Building healthy soil takes time, in fact, it can take year. But there are things you can do to speed it a long like using worm castings to nourish your plants and build healthy soil.
What are Worm Castings
In a nutshell, worm castings are worm manure or poop if you ask a young child. But unlike other animal manure, worm castings are a finished compost when with a neutral ph of 7.0. This means it can be used immediately to build healthy soil in the vegetable garden, herb garden, fruit guild or even to feed potted plants.
Earthworms tunnel through soil and eat organic matter. As the organic matter passes through their digestive system it’s turned into black gold – a mixture of enzymes, bacteria, nutrients such as magnesium, calcium, potassium, and phosphorus, plus remnants of plant matter and animal manure, as well as earthworm cocoons (while damp).
All of this in a slow release form that is immediately usable for plants.
Benefits of Worm Castings
There are many benefits of using worm castings – from building healthy soil to increased plant growth and yield.
- Worms extract harmful fungi and bacteria from the soil which helps prevent plant disease.
- Worms help fix heavy metals, such as copper, in the soil. The metals are stored in the worm tissue and not passed through in the worm castings.
- Worm casting have a neutral ph which can help offset acidic or alkaline conditions in the soil.
- Worm castings improve the condition of the soil by increasing aeration, stability, drainage, and water retention.
- Worm castings help repel pests such as aphids and spider mites.
- Worm castings contain beneficial enzymes and microbes which help protect the plant from disease.
- Worm castings are a fully finished compost and cannot burn plants as other manures can.
- Worm castings are a slow release fertilizer but do not contain any salts.
- All the nutrients in worm castings are water-soluble which means the plant can use it immediately.
- Worm castings contain humic acid which helps the plant absorb more nutrients and stimulates plant growth.
- Plants grown with worm castings can have an increased yield of 25%
- Worm castings can be used to grow any plant, including potted plants.
How to Use Worm Castings
The most important thing to remember when using worm castings is that a little goes a long way. Casting are nutrient dense so you don’t need much.
Probably the most common way to use worm castings is to add them to the soil when planting by adding 1-3 tablespoons into the planting hole. Then planting the plant as you normally would. If you want to amend an entire garden bed, use one pound of castings per square foot of garden.
You can also use worm castings to top dress or side dress plants too. After the plant is planted sprinkle a few tablespoons around the plant, scratch it into the soil a bit and then water it in. Top dressing or side dressing a plant is a fantastic thing to do mid season, especially for heavy feeders such as tomatoes and squash.
Worm castings can be used to make a compost tea that can be sprayed on the plant and on the soil. This is a great way to help control pests and disease on the plant. To make compost tea you’ll need water, compost, unsulfured molasses, a compost tea bucket, and 24 hours. You can find specific instructions for making compost tea from the castings the same way you would make compost tea from comfrey. Here’s how to make your own DIY Compost Tea Bucket.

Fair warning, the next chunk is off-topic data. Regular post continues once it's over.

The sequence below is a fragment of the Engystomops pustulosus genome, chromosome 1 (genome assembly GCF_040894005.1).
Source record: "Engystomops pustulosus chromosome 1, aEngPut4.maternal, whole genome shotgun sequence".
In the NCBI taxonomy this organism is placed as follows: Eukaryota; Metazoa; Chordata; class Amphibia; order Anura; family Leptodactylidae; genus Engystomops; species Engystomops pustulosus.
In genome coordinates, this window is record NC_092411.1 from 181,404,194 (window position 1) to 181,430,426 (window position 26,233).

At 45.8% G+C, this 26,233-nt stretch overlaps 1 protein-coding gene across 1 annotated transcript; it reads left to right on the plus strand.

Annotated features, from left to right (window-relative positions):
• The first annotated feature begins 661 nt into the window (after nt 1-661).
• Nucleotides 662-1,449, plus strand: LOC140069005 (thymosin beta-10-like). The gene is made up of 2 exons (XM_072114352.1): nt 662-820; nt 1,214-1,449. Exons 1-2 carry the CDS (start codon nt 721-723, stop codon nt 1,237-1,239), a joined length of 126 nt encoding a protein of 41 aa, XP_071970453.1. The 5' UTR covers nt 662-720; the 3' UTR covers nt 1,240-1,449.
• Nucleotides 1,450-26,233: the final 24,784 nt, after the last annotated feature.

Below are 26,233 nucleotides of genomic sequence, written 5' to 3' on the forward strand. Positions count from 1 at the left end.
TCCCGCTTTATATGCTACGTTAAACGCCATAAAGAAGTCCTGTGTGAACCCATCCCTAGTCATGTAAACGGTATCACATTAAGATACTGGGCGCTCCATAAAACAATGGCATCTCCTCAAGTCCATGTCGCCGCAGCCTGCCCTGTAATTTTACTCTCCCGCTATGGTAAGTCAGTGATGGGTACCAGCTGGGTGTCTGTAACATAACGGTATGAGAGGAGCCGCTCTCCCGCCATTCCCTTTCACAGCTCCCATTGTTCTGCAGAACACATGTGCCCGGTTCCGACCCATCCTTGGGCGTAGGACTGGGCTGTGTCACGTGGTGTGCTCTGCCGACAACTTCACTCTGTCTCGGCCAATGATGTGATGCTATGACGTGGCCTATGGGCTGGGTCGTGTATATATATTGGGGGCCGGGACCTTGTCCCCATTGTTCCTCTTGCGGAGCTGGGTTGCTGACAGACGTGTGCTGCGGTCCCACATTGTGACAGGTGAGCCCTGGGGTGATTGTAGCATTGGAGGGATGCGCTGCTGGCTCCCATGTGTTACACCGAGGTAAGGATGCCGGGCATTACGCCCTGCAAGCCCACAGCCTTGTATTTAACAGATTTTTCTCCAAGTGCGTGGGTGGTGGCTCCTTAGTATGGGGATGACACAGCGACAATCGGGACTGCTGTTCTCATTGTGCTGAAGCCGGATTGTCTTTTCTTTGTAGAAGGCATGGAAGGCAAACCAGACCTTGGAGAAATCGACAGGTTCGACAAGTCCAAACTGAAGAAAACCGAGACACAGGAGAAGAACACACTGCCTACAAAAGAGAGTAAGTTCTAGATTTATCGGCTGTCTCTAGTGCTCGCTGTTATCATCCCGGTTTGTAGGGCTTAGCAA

Where to Get Them
So where, exactly, do you get worm castings? From worms, of course.
You can buy bags of worm castings in most nurseries and garden stores. They will probably be more expensive than other manure or compost but the quality is so much better and you need to use so little that it’s worth the expense. If you can’t find it locally you can also order castings.
Earthworms live in almost every climate. They need decaying plant matter and moist soil to live. This means that you can get castings by encouraging the worms that are already present in your soil. Some ways of doing this is to go to a no-till gardening method, limit pesticide use, and mulch heavily.
Of course, it will take time to see an increase in the worm population of your garden but in time your garden soil will be teaming with earth worms. Some people will stock their soil with red wigglers but that may not be the greatest idea because they can displace native earthworms.
Lastly, you can set up your own worm farm and get worm castings for your plants through vermicomposting.
Vermicomposting, also knowing as vermiculture or worm composting, is an easy way to get a lot of worm casting for your garden and potted plants. To worm compost you just need a container, worms, newspaper, and food scraps. One of the great things about worm composting is that you don’t need much space and it can be done inside or outside.
Setting up a worm composting system is a quick win project that you can put together in 30 minutes or so. We have short video and printable to show you exactly how to set it up and start growing your own worm castings.
Do you use worm casting to build healthy soil? If so, we’d love to hear how you use them. Just leave a comment below.
Monday 27th of May 2019
I am really glad you mentioned that composting worms can displace native worms and in some parts of the country these worms are causing great damage to trees and the under story of parks. In the upper Midwest - worms are invasive as there were no worms here naturally.
Thursday 30th of May 2019
That's terrible. I think it's a good reminder that just because something is wonderful in one area or climate, doesn't mean it's wonderful everywhere. We really need to think holistically about our gardens.